However, Green avoids many of the period trappings. To be sure, the movie seems rather dated in a lot of ways. The music and production values scream “early Seventies”, and a laughably primitive video game doesn’t help; sure, we’re supposed to understand that technological advancement ground to a halt at some point, but I expect the residents of 2022 could salvage something more sophisticated than what looks like an early version of Asteroids.

Despite the visual and auditory reminders of the era, at least Green fails to come across like a drippy hippie escapade. Another flick in a similar vein, 1971’s Silent Running, seems like little more than propaganda. Annoyingly dreamy and insufferable, Running is barely watchable 40 years later.

Green may remind us occasionally of its environmental message, but it doesn’t hit us over the head with it. It seems significantly more cynical than I’d expect for the era. Perhaps the effects of Watergate and Vietnam affected it, but I was pleased to see that it lacked the expected dippiness.

Despite these moderately pleasant surprises, Green presented a generally lackluster flick. The movie seemed a little too dependent on its big ending. Since most people will know the concluding revelation before they ever watch the film, they can judge its merits as a thriller without consideration of that element.

Movies with surprise endings can often find it hard to thrive when one knows the conclusion. Something like The Sixth Sense still works well on a second viewing, but others fall flat. Green falls somewhere in between the two extremes. Because I knew the ending, I also was aware of exactly where the story would go. There was no tension behind the unfolding of the plot.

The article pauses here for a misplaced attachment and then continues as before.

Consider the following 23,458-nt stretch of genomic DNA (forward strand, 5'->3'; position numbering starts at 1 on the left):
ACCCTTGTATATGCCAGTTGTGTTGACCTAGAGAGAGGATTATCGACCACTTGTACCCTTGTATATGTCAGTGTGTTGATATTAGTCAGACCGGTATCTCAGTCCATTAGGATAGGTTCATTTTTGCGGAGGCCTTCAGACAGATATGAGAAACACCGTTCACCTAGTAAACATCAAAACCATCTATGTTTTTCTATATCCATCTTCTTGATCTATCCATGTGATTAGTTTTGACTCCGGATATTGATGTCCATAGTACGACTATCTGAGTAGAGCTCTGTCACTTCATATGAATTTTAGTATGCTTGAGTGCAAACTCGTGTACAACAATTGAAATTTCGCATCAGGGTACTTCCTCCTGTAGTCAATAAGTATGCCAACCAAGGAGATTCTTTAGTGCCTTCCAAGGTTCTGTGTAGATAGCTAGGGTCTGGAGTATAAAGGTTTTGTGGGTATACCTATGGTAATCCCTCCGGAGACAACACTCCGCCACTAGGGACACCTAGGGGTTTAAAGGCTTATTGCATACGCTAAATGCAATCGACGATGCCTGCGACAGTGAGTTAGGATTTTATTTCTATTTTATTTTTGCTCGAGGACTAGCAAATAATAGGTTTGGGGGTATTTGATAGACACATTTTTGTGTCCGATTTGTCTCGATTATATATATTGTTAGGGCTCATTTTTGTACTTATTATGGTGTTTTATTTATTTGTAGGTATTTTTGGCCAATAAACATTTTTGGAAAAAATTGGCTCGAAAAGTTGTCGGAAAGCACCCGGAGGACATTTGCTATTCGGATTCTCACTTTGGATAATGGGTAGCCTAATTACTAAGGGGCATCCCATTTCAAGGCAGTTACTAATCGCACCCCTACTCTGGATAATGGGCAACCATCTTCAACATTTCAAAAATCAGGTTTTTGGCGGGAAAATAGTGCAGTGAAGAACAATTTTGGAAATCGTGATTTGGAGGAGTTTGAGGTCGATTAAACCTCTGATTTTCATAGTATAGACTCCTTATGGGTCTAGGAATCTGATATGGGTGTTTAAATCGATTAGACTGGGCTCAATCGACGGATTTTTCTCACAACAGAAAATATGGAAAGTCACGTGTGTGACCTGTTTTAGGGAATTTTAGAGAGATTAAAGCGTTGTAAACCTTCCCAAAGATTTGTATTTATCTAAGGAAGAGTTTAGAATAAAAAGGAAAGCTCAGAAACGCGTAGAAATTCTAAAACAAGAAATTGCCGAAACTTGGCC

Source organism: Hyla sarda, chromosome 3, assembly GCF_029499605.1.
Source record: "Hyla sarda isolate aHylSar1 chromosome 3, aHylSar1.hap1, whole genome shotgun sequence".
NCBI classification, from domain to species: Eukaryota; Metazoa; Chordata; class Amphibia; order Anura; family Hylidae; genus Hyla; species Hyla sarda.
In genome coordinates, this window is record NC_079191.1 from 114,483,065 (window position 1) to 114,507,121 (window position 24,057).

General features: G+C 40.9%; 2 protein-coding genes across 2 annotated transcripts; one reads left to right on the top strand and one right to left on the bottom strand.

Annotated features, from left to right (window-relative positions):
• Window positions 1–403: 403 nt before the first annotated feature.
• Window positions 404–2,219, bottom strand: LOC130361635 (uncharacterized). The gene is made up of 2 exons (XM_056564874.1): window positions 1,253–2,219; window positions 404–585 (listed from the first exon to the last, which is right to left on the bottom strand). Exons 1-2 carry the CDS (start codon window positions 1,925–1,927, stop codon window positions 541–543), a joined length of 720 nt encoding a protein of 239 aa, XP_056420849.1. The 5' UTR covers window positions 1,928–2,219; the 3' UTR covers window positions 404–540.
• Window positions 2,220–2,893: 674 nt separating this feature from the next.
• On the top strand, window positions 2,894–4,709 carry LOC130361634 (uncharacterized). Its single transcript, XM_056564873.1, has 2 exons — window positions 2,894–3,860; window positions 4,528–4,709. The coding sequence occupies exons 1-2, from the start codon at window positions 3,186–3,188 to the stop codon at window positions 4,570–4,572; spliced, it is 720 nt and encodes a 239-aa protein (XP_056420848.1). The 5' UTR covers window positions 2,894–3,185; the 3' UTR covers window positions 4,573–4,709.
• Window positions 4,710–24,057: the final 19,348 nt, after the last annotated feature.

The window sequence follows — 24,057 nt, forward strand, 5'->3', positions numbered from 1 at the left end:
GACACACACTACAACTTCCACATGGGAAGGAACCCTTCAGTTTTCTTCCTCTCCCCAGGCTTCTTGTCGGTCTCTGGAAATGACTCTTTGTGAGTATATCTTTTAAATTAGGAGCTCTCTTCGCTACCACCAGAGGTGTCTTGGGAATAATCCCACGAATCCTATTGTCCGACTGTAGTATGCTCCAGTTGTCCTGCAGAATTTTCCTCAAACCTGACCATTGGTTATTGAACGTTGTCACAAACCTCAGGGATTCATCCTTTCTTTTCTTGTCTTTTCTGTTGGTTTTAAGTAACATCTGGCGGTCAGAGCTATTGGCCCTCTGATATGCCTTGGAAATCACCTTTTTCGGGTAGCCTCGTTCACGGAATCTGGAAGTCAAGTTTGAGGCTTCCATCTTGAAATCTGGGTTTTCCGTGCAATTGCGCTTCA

That rendered Green a bit toothless, but it still had its moments. The movie became most interesting in its depiction of the horrid future society. Green’s conception of a flawed future lacked the flair and style of something like Blade Runner, but it gave us an unusually crude and rough presentation. It tossed in some cool and creative elements like the “scoopers” used to halt a riot; they concisely showed us just how dehumanized the future society had become.

Green included a couple of other powerful moments like that, but these weren’t enough to make it a great film overall. The story came across as a little too predictable, which meant it couldn’t quite overcome the foreknowledge most of us possesses in regard to its ending. Soylent Green featured some intriguing elements and well executed segments, but overall it remained fairly average as a film.

Trivia note: when she appeared in Playboy back in the late Sixties, Paula Kelly was the first model to expose pubic hair. Why do I know these things?

The Blu-ray Grades: Picture C+/ Audio C+/ Bonus C+

Soylent Green appears in an aspect ratio of approximately 2.40:1 on this Blu-ray Disc. Green offered an erratic transfer that varied from very good to fairly murky.

Like much of the rest of the picture, sharpness seemed inconsistent. Much of the time the movie looked fairly distinct and accurate. However, more than a few scenes demonstrated moderate softness and appeared somewhat indistinct. I saw no issues connected to jagged edges or shimmering, and edge haloes remained absent. Source defects were minor at worst; I saw a couple of specks but nothing more intrusive.

Colors usually came across as reasonably well defined. The hues occasionally appeared somewhat bland and muddy, but those occasions seemed rare. Mostly the tones were acceptably accurate and distinctive, and sometimes they seemed pretty vivid, though the subdued production design didn’t offer many opportunities for dynamic tones. Black levels appeared fairly dense and tight, and low-light shots came across as fairly easily visible; they didn’t suffer from excessive darkness, though some other scenes were a bit on the murky side. Soylent Green never presented a great transfer, but more of it looked good than bad.